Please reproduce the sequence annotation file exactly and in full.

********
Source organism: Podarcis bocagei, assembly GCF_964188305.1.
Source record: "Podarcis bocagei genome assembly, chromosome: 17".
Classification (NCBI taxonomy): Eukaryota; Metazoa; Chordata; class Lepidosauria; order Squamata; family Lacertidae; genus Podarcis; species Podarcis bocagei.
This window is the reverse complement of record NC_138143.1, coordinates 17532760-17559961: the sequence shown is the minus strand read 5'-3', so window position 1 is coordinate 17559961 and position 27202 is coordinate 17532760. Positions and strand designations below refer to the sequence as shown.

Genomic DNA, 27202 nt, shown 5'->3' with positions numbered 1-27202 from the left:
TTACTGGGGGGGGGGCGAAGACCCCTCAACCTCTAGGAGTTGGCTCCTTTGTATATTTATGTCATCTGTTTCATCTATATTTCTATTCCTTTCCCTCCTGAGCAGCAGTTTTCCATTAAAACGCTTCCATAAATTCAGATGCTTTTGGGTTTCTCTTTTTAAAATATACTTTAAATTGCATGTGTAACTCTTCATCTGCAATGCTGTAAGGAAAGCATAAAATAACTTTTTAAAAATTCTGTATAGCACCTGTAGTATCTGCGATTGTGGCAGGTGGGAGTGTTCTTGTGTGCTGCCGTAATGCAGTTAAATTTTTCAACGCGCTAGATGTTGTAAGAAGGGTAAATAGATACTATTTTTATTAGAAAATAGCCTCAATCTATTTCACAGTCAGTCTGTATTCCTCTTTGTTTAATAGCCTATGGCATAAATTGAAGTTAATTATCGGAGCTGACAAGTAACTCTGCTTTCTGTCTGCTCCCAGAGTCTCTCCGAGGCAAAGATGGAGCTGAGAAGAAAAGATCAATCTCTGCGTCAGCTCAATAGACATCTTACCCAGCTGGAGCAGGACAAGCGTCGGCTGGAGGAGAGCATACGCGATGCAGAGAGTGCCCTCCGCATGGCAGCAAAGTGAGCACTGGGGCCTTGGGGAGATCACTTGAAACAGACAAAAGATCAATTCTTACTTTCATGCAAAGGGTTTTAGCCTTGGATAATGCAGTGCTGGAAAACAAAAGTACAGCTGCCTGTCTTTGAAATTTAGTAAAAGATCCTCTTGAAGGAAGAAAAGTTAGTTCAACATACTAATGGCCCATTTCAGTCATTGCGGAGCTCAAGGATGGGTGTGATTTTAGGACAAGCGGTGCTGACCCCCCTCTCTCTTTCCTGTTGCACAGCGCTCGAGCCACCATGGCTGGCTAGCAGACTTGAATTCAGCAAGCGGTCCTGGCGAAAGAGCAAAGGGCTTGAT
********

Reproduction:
Source organism: Podarcis bocagei, assembly GCF_964188305.1.
Source record: "Podarcis bocagei genome assembly, chromosome: 17".
Classification (NCBI taxonomy): Eukaryota; Metazoa; Chordata; class Lepidosauria; order Squamata; family Lacertidae; genus Podarcis; species Podarcis bocagei.
This window is the reverse complement of record NC_138143.1, coordinates 17532760-17559961: the sequence shown is the minus strand read 5'-3', so window position 1 is coordinate 17559961 and position 27202 is coordinate 17532760. Positions and strand designations below refer to the sequence as shown.

Genomic DNA, 27202 nt, shown 5'->3' with positions numbered 1-27202 from the left:
TTACTGGGGGGGGGGCGAAGACCCCTCAACCTCTAGGAGTTGGCTCCTTTGTATATTTATGTCATCTGTTTCATCTATATTTCTATTCCTTTCCCTCCTGAGCAGCAGTTTTCCATTAAAACGCTTCCATAAATTCAGATGCTTTTGGGTTTCTCTTTTTAAAATATACTTTAAATTGCATGTGTAACTCTTCATCTGCAATGCTGTAAGGAAAGCATAAAATAACTTTTTAAAAATTCTGTATAGCACCTGTAGTATCTGCGATTGTGGCAGGTGGGAGTGTTCTTGTGTGCTGCCGTAATGCAGTTAAATTTTTCAACGCGCTAGATGTTGTAAGAAGGGTAAATAGATACTATTTTTATTAGAAAATAGCCTCAATCTATTTCACAGTCAGTCTGTATTCCTCTTTGTTTAATAGCCTATGGCATAAATTGAAGTTAATTATCGGAGCTGACAAGTAACTCTGCTTTCTGTCTGCTCCCAGAGTCTCTCCGAGGCAAAGATGGAGCTGAGAAGAAAAGATCAATCTCTGCGTCAGCTCAATAGACATCTTACCCAGCTGGAGCAGGACAAGCGTCGGCTGGAGGAGAGCATACGCGATGCAGAGAGTGCCCTCCGCATGGCAGCAAAGTGAGCACTGGGGCCTTGGGGAGATCACTTGAAACAGACAAAAGATCAATTCTTACTTTCATGCAAAGGGTTTTAGCCTTGGATAATGCAGTGCTGGAAAACAAAAGTACAGCTGCCTGTCTTTGAAATTTAGTAAAAGATCCTCTTGAAGGAAGAAAAGTTAGTTCAACATACTAATGGCCCATTTCAGTCATTGCGGAGCTCAAGGATGGGTGTGATTTTAGGACAAGCGGTGCTGACCCCCCTCTCTCTTTCCTGTTGCACAGCGCTCGAGCCACCATGGCTGGCTAGCAGACTTGAATTCAGCAAGCGGTCCTGGCGAAAGAGCAAAGGGCTTGAT